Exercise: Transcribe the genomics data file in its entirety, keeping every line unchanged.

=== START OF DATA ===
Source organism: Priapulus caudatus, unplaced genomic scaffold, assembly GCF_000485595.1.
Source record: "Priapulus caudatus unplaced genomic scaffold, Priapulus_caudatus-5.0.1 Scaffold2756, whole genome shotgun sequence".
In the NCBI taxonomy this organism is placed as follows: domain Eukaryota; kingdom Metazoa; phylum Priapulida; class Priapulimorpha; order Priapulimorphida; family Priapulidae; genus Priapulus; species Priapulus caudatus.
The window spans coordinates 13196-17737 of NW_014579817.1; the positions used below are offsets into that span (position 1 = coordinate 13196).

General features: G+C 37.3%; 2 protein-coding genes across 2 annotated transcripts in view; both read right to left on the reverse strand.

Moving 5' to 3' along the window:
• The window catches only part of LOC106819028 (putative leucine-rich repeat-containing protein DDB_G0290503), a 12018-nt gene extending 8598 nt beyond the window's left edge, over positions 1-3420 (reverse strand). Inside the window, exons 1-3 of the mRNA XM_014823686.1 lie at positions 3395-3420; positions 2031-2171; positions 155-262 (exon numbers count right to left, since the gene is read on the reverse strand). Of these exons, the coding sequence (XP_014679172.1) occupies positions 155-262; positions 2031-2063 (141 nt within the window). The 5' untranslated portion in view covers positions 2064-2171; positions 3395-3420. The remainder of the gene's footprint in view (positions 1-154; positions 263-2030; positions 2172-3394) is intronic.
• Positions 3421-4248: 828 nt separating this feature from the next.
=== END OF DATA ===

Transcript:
Source organism: Priapulus caudatus, unplaced genomic scaffold, assembly GCF_000485595.1.
Source record: "Priapulus caudatus unplaced genomic scaffold, Priapulus_caudatus-5.0.1 Scaffold2756, whole genome shotgun sequence".
In the NCBI taxonomy this organism is placed as follows: domain Eukaryota; kingdom Metazoa; phylum Priapulida; class Priapulimorpha; order Priapulimorphida; family Priapulidae; genus Priapulus; species Priapulus caudatus.
The window spans coordinates 13196-17737 of NW_014579817.1; the positions used below are offsets into that span (position 1 = coordinate 13196).

General features: G+C 37.3%; 2 protein-coding genes across 2 annotated transcripts in view; both read right to left on the reverse strand.

Moving 5' to 3' along the window:
• The window catches only part of LOC106819028 (putative leucine-rich repeat-containing protein DDB_G0290503), a 12018-nt gene extending 8598 nt beyond the window's left edge, over positions 1-3420 (reverse strand). Inside the window, exons 1-3 of the mRNA XM_014823686.1 lie at positions 3395-3420; positions 2031-2171; positions 155-262 (exon numbers count right to left, since the gene is read on the reverse strand). Of these exons, the coding sequence (XP_014679172.1) occupies positions 155-262; positions 2031-2063 (141 nt within the window). The 5' untranslated portion in view covers positions 2064-2171; positions 3395-3420. The remainder of the gene's footprint in view (positions 1-154; positions 263-2030; positions 2172-3394) is intronic.
• Positions 3421-4248: 828 nt separating this feature from the next.